“I went to the rededication of the Vietnam Peace Memorial in Balboa Park [in San Diego],” says Landis, 65, a sales associate with RE/MAX Ranch & Beach in San Diego. “I hadn’t gone to a service before, and I didn’t plan to stay long.” But the memories came flooding back. “I couldn’t stop crying and realized that I really needed help dealing,” he recalls.
Landis sought counseling and attended his first Stand Down for Homeless Veterans, a three-day event held by Veterans Village of San Diego (VVSD), an intensive rehab and training facility for homeless veterans.
“Think of Stand Down as a tent city,” says Landis. “It offers haircuts, showers, and hot meals; a legal court that adjudicates misdemeanors; and dental and medical care.”
More important, “Stand Down is the one place where homeless veterans feel safe,” says Landis. “It gives them hope that they can turn their lives around.”
That first Stand Down event kindled Landis’ desire to make a difference. That year, he joined the VVSD board of directors. He has been chairman since 2001.
“I’m a numbers guy, so when I first joined the board, I went through the books and realized the organization was having financial difficulties,” he says. Through his experience in real estate (he has been in the business now 21 years) and his community connections, Landis and the organization were able to secure roughly 75 funding streams.
“Phil’s being a real estate salesperson has benefited us in a huge way,” says Al Pavich, president and CEO of VVSD, who has worked with Landis for nine years and is a veteran of the Vietnam and the 1991 Persian Gulf wars. “The first thing he did was help us refinance and stabilize our real estate so that we actually own properties.” VVSD now has a net worth of almost $16 million, up from $1.5 million when Landis first got involved.
VVSD has 100 employees and encompasses a five-acre site with 127 treatment beds. A 112-bed facility is scheduled to open in 2008. VVSD provides food, clothing, housing, substance abuse treatment, mental health counseling, and job training and placement.
In addition, through Landis’ leadership, the board got stronger, eventually adding a former surgeon general, lawyers, nurses, and more influential community members.
Landis considers himself a facilitator, but he also attends resident meetings and graduations from the rehab program and just stops by to talk to homeless vets.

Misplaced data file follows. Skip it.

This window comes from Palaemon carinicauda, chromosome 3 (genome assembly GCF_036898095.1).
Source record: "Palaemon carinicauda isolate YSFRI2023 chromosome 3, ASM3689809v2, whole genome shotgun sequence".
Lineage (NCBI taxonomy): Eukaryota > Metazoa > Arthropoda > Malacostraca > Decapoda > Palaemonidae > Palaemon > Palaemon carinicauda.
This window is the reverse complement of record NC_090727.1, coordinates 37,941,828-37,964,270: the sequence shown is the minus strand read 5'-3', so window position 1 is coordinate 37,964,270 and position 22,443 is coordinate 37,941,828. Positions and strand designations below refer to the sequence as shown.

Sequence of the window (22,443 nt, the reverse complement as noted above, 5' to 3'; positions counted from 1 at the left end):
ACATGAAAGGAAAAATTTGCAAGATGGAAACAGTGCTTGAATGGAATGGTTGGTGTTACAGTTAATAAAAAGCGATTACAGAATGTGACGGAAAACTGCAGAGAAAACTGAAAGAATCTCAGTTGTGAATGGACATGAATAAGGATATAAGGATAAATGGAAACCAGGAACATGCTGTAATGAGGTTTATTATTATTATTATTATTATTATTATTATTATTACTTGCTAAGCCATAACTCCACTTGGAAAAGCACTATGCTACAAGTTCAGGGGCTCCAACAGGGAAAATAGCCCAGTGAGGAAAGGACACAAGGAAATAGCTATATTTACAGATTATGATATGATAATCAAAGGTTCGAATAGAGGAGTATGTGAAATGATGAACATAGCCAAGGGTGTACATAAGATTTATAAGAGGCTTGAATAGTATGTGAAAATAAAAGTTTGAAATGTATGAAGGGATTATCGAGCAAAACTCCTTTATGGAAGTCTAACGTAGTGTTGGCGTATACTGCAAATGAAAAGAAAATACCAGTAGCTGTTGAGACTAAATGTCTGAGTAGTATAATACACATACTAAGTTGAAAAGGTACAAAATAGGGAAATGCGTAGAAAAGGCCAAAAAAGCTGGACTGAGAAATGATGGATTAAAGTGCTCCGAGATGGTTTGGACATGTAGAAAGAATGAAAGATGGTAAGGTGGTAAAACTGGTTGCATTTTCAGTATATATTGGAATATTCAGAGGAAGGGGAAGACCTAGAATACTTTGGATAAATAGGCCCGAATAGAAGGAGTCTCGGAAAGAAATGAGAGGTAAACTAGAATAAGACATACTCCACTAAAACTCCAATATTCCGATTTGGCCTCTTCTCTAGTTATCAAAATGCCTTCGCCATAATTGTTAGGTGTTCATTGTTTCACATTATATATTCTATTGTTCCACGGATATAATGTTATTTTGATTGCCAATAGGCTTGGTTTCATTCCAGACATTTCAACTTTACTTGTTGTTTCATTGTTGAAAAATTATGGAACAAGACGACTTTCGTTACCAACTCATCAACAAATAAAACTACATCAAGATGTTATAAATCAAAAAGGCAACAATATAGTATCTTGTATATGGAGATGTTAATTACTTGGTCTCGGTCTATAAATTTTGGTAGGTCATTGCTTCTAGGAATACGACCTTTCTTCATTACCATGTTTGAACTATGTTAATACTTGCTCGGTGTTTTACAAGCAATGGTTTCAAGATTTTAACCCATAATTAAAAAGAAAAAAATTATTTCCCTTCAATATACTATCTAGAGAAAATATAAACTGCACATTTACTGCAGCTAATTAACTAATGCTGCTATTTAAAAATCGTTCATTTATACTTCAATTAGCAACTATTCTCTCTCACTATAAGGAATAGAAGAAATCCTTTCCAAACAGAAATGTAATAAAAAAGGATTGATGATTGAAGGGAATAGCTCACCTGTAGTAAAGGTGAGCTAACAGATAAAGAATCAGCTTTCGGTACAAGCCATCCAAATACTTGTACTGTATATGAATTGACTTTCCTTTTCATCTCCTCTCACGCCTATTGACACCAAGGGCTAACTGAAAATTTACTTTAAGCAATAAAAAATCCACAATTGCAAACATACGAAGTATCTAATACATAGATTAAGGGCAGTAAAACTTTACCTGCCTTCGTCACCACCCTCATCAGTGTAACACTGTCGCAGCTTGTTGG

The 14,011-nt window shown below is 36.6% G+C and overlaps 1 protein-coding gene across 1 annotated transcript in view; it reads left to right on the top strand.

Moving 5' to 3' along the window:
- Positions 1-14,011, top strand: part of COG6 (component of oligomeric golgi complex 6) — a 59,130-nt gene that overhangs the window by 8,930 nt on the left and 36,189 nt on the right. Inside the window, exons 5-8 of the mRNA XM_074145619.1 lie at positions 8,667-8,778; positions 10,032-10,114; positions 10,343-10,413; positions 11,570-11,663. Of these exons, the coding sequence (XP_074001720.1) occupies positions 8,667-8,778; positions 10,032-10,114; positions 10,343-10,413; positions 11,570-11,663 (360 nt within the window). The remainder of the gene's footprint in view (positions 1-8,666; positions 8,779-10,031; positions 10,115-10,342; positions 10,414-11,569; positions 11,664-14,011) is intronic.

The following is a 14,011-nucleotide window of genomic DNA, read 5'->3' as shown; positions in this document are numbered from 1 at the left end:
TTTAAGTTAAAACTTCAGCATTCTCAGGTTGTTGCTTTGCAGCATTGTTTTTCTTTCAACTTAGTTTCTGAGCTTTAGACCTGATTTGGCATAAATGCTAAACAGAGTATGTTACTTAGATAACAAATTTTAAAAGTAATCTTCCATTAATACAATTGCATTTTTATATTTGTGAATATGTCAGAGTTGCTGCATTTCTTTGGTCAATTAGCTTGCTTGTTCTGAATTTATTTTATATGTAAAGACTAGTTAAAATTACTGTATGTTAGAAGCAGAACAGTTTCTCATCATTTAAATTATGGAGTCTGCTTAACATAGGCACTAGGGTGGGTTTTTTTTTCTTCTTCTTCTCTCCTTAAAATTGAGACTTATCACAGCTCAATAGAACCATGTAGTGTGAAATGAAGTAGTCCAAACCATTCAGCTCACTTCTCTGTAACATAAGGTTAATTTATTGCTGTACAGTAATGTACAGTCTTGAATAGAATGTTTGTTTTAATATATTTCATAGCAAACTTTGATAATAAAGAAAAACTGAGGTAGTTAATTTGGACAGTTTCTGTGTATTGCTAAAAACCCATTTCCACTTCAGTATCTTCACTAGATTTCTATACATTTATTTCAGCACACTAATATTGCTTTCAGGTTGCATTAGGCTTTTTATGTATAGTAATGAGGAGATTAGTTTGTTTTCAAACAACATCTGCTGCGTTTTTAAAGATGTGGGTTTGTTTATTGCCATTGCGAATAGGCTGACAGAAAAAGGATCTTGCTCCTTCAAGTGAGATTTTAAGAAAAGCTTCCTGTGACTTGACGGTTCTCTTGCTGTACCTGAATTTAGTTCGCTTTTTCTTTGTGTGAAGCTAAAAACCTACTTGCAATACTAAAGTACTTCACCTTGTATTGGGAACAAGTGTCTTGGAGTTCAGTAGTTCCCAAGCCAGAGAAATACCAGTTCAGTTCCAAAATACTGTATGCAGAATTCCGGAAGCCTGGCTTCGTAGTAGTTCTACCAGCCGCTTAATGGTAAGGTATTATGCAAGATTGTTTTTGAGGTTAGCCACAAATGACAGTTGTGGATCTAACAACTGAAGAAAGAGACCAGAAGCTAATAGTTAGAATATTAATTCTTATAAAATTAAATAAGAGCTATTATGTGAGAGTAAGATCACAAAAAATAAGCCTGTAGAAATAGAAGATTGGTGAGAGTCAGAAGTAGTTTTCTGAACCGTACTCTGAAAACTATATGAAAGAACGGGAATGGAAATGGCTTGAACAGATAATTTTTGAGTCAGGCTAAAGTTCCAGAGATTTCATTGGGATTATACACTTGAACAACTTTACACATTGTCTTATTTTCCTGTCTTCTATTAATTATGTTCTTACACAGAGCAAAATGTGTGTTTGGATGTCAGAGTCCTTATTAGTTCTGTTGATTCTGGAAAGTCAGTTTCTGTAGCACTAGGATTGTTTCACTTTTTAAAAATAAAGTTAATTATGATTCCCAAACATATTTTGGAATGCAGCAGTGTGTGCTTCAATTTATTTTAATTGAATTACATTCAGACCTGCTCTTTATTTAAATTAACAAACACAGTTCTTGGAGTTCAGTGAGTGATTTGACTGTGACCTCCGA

“Phil is walking hope for them because he’s come through adversity to get where he is now, and they can see by example that you can make it out of a bad situation,” says Pavich. “Phil’s a combat veteran, so the concept that you never leave anyone behind is cemented in his heart.”
No one knows this better than Michael Charter, a Vietnam veteran who came to the VVSD in 1998.
“Without the VVSD, I’d be dead — that’s the bottom line,” says Charter, who came to the facility for therapy to treat drug and alcohol addiction and post-traumatic stress disorder. “Phil and I are both combat vets. We just look at each other and understand, and that’s invaluable. The VVSD makes me feel safe. None of this would have happened without Phil’s guidance,” says Charter, who now is sober and works at VVSD as the assistant to the post-traumatic stress director.
This year, 750 homeless veterans attended the Stand Down. In addition to Vietnam vets, “we have World War II vets and Korean War vets, and 35 percent are from our current conflict. We expect that number will grow dramatically,” says Landis. “Most of these men and women are co-diagnosed with drug and alcohol issues, one-third are chronically mentally ill, and most are malnourished.”
The treatment program at VVSD is based on military discipline and a 12-step approach. “Our new residents are placed in a 16-bed squad-bay environment,” says Landis. “This reinforces what they may have learned in basic training and brings them back to the last time they ever succeeded at anything.”
VVSD’s rehab program boasts an impressive success rate. “After one year, 83 percent remain clean and sober, aren’t homeless, and have maintained or increased their income,” says Pavich. “They’re living lives without crime and meeting their child-support requirements. They’re living their lives differently, and they owe a lot of that to Phil and his vision for the future.”
But for Landis, it’s just as much about healing himself as it is helping others heal. “For me, it’s therapeutic,” says Landis. “There’s a redemptive value in being so involved in Veterans Village.”
Contact Veterans Village of San Diego at 4141 Pacific Highway; San Diego, CA 92110; 619/497-0142; www.vvsd.net.